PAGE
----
Edward Albee himself said of the title of his most famous play, "'Who's Afraid of Virginia Woolf?' means who's afraid of the big bad wolf ... who's afraid of living life without false illusions." In a worthy mounting of this American classic, actors Ira David Wood, Lynda Clark, Andrea Schulz Twiss and Adam Twiss make this long, grueling journey into buried memories and drunken recriminations. Undaunted by iconic roles made famous by Richard Burton, Elizabeth Taylor and company, the performers on the Raleigh stage justly serve the play's "inherent tension between actors and audience," allowing viewers to breathe as one in response to the actors on stage.
All four characters don such defenses, but the play's champion of false illusions is Martha, wife of George, an associate professor of history at her father's university. Clark gives a riveting performance as Martha, and at the end of the play, after answering her husband's question, "Who's afraid of Virginia Woolf?" with the reply, "I am, George, I am," she is visibly exhausted as an equally drained audience applauds, all of them with the titular, melodic line ringing in their ears like a fading siren. —Megan Stein
Poona the F-Dog
Raleigh Ensemble Players
Through May 5
The proverb goes, "A tree never hits the automobile except in self-defense," and Jeff Goode's Poona the F-dog & Other Plays for Children is the party at the scene of the accident. The play is better than Raleigh Ensemble Player's production, but the ensemble's synchronous enthusiasm and energy make it a worthwhile way to spend a Friday night. While no one stole the show, several performances stood out, including Jesse Gephart's sexy Shrub and Chris Brown as God (in a straitjacket), who says "The good people created Evil so they wouldn't have to pay for air conditioning" while sitting in a church.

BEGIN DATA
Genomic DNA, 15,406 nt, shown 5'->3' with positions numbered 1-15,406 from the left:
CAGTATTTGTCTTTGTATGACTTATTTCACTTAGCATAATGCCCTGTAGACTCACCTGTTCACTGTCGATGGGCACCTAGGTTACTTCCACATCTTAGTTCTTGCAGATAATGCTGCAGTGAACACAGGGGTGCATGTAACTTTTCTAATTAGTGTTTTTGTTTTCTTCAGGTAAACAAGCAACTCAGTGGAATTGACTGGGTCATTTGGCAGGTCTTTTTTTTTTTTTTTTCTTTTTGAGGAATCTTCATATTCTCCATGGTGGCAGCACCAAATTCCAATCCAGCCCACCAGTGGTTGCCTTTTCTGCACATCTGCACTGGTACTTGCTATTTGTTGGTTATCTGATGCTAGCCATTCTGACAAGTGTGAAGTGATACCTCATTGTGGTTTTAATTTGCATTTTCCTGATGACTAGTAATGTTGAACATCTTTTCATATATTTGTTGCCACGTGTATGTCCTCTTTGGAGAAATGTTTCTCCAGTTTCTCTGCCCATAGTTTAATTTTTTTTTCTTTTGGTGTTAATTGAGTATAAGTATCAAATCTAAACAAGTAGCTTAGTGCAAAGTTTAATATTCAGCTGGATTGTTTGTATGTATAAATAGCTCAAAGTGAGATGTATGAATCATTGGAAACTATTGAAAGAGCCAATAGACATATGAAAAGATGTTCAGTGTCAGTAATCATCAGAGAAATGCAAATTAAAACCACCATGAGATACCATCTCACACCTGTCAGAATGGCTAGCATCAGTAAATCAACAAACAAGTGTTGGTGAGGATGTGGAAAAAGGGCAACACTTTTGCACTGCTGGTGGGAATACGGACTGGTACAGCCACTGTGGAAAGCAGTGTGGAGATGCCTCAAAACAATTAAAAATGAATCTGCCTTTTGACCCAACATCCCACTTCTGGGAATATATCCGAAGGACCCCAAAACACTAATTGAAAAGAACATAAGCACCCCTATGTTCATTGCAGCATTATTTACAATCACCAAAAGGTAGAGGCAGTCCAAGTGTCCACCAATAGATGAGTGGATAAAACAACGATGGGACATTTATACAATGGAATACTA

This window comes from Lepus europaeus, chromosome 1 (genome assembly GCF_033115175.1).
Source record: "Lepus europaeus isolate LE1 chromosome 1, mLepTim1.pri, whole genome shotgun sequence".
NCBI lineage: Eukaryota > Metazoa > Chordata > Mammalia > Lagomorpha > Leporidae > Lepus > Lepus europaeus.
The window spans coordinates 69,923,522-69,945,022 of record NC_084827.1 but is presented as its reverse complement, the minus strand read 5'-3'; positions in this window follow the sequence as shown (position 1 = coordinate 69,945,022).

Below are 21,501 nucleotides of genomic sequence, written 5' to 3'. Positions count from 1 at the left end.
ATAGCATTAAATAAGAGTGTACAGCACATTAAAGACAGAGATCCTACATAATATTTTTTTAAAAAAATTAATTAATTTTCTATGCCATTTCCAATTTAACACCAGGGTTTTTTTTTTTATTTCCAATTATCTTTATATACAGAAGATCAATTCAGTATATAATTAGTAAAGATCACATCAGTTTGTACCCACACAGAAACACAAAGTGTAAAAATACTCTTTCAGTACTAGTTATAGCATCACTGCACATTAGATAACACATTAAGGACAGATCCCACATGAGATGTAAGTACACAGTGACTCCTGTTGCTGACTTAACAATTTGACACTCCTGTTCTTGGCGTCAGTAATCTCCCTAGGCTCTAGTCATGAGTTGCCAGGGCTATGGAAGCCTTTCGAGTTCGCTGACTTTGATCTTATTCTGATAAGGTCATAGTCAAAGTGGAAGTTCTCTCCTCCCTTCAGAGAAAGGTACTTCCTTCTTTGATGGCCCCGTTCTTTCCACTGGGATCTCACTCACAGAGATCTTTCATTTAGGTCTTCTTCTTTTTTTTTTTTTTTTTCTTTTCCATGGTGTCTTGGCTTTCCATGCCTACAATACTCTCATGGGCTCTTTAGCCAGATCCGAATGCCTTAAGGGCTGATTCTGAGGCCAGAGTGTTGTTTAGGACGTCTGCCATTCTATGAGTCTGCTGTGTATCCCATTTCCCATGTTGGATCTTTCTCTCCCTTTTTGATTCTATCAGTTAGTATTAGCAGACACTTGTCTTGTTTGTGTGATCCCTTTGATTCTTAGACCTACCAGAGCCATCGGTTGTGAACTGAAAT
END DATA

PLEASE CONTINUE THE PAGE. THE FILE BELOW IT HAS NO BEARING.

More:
There are some catchy musical numbers led by Poona's hilarious Fairy God Phallus (Brett Wilson), including the tequila song: "It'll turn anyone from a nun to a whore." The play is filled both with (relatively) subtle humor (the Fairy God Phallus shrinking and then standing up when Poona pets him) and the more obvious (the aliens, Cunt, and Jasper's Abbott and Costello bit on PC terms). While the motivation of shock value over wit has a few cameos, Poona the F-dog provides a much-needed voice in today's world with clever commentary on everything from sex-ed, mass media and consumerism to cyber crime, which is sarcastically described as "far less heinous [a crime] than possession of marijuana or being born black." —Megan Stein
Through May 6
The connection between Tony Kushner and 17th-century playwright Pierre Corneille may not be instantly apparent, but one would be hard-pressed to find a text better suited to a Kushner adaptation than Corneille's The Illusion. A story centering on the conjuring of dramatic illusions, it is an exploration of the nature of theater and theatricality, one of Kushner's favorite topics. His Tony Award-winning Angels in America constantly references its own unreality through lines about "the magic of the theater" and obvious double-casting.
Joseph Haj's Playmakers' production of The Illusion is appropriately filled with such theatrical magic, using fog machines, onstage rain and a striking, imaginative set to frame the story of Pridamont (David Adamson), a lawyer who is shown visions of his estranged son by Ray Dooley's Alcandre, a cave-dwelling magician. The cave is remarkably realized, with mineral glitter and colored stones dotting the uneven rocks. The sound design complements this setting well, employing manipulated echoes and ambient noise for a suitably spacious effect. The technical virtuosity is down to Haj's crack design team, the same behind last season's Cyrano de Bergerac.
Janie Brookshire, as the aristocratic young lady pursued by Pridamont's son during the three illusion segments, gives a confident and focused performance, particularly in one-on-one scenes. Christopher Taylor, despite a few strong moments, is less consistent as the wayward son. But it is Ray Dooley who grounds the production with his polished, classically English (but never too mannered) turn as Alcandre. His speeches late in the second half regarding the transient nature of all worthwhile things—theater, for example, or love—lend significant emotional heft in what could easily have been a frothy period piece with some neat effects. Instead, The Illusion is a solidly entertaining piece of theater with a few moments of honest poignancy that will remain vivid for some time after the curtain call. —Jack McDonald